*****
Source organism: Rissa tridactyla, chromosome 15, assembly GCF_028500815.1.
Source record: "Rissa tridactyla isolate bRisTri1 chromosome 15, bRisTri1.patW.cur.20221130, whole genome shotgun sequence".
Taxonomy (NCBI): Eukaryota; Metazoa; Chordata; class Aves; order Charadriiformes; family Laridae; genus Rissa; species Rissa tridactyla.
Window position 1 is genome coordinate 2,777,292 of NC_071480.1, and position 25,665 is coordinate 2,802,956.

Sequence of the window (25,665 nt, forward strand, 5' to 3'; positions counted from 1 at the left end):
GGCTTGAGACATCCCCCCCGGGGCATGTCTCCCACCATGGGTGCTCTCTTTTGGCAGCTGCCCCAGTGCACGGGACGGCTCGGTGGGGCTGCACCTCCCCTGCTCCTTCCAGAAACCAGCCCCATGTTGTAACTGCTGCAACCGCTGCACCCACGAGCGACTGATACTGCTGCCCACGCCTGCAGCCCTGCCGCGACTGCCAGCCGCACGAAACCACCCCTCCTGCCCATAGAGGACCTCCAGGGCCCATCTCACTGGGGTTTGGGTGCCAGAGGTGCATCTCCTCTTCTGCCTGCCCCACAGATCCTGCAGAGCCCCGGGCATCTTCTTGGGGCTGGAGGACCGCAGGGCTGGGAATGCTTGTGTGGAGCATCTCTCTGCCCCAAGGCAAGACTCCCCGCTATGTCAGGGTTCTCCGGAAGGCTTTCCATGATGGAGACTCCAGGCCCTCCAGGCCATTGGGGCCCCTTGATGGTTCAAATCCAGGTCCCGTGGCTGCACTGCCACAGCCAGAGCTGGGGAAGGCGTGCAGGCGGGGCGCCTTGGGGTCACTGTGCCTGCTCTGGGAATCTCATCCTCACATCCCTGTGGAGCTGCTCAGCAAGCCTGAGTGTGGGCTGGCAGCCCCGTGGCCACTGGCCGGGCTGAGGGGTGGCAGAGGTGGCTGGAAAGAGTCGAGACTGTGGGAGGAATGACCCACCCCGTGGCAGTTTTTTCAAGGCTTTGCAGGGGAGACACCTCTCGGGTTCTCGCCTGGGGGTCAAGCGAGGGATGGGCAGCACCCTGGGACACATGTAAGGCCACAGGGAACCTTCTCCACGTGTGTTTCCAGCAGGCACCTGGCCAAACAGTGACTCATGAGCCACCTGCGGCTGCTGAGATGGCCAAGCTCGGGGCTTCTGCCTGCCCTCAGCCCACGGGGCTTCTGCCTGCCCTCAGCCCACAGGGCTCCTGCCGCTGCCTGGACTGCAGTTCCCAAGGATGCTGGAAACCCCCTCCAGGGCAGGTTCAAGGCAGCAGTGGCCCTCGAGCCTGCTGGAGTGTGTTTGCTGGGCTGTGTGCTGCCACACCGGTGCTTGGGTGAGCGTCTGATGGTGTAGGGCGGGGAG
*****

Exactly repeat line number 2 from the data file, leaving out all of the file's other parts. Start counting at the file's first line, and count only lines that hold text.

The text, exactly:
Source record: "Rissa tridactyla isolate bRisTri1 chromosome 15, bRisTri1.patW.cur.20221130, whole genome shotgun sequence".